INTRODUCTION: Although recent studies have found that the lower respiratory tract microbiome was different in asthmatics compared to non-asthmatics in adults, the microbiome of asthmatic people with and without asthma exacerbation has not been well investigated.
OBJECTIVES: The primary objective of the study was to compare the abundance and diversity of the respiratory tract microbiome in children with and without asthma exacerbation.
METHODS: This was a cross sectional study where asthmatic children from 5-18 years old were recruited at the emergency department at LeBonheur Children’s Hospital, Memphis, TN. Recruited children were further grouped by asthma exacerbation level and asthma severity level. Induced sputum samples and nasopharyngeal swabs were collected to analyze the microbiome in the two sources with Illumina based sequencing. The primary outcome to measure was the microbiome abundance and diversity of specific taxa in the two sites with or without current asthma exacerbation. The secondary outcome to measure was the microbiome abundance and diversity of specific taxa in the two sites with various levels of asthma severity. The additional outcome to measure was the specific microbial taxa in the two sites associated with an increased or decreased risk of asthma exacerbation or severity.
RESULTS: 51 children from 5-10 years old were recruited. The relative abundance of 9 taxa (e.g. Moraxella) were significantly higher in nasopharyngeal samples, and the relative abundance of 26 taxa (e.g. Streptococcus) were significantly higher in induced sputum samples. No significant difference in abundance and diversity was found with various asthma exacerbation and severity levels in either of the two sites. No specific taxon was significantly associated with an increased or a decreased risk of asthma exacerbation or severity.
CONCLUSION: Microbiome composition differed significantly in induced sputum samples compared to nasopharyngeal samples. No significant change of microbial abundance and diversity in the two sites was associated with asthma exacerbation or severity. No specific taxon in the two sites was associated with an increased or a decreased risk of asthma exacerbation or severity. Larger, comparative studies need to be performed to discover subtle difference in future.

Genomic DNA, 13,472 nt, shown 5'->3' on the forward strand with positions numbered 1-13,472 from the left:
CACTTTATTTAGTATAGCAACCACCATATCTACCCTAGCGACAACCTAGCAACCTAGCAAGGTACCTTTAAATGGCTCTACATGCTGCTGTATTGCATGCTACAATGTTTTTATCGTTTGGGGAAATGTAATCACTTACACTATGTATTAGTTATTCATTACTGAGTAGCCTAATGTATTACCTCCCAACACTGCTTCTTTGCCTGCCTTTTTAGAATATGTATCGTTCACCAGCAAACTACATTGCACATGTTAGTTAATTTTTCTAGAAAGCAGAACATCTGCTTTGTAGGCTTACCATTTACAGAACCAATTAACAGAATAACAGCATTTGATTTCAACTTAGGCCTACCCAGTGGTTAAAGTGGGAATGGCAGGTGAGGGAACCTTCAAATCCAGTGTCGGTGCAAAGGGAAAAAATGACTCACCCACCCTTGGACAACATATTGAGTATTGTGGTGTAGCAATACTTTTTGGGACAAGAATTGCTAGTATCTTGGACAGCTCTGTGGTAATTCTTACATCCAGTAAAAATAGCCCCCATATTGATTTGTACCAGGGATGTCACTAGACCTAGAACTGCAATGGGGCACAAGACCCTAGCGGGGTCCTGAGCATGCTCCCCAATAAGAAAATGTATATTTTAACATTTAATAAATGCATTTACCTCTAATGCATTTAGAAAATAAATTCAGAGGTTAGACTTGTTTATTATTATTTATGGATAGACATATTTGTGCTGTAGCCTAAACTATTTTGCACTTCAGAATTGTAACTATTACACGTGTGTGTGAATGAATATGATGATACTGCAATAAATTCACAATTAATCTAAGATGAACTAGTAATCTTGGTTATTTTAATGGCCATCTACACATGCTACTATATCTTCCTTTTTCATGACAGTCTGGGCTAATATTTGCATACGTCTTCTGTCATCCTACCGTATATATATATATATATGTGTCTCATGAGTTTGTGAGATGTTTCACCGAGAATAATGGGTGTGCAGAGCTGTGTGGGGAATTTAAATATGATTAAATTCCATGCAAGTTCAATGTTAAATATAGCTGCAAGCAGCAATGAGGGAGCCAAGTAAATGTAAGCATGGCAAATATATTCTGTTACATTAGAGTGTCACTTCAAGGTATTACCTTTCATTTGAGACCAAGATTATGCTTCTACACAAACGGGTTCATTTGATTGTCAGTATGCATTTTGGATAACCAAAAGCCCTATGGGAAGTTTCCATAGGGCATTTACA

|Advisor:||Pettigrew, Melinda M.|
|Department:||School of Public Health|
|School Location:||United States -- Connecticut|
|Source:||MAI 57/05M(E), Masters Abstracts International|
|Keywords:||Asthma, Asthma exacerbation, Asthma severity, Microbiome, Pediatric asthmatics|
Copyright in each Dissertation and Thesis is retained by the author. All Rights Reserved
The supplemental file or files you are about to download were provided to ProQuest by the author as part of a
dissertation or thesis. The supplemental files are provided "AS IS" without warranty. ProQuest is not responsible for the
content, format or impact on the supplemental file(s) on our system. in some cases, the file type may be unknown or
may be a .exe file. We recommend caution as you open such files.
Copyright of the original materials contained in the supplemental file is retained by the author and your access to the
supplemental files is subject to the ProQuest Terms and Conditions of use.
Depending on the size of the file(s) you are downloading, the system may take some time to download them. Please be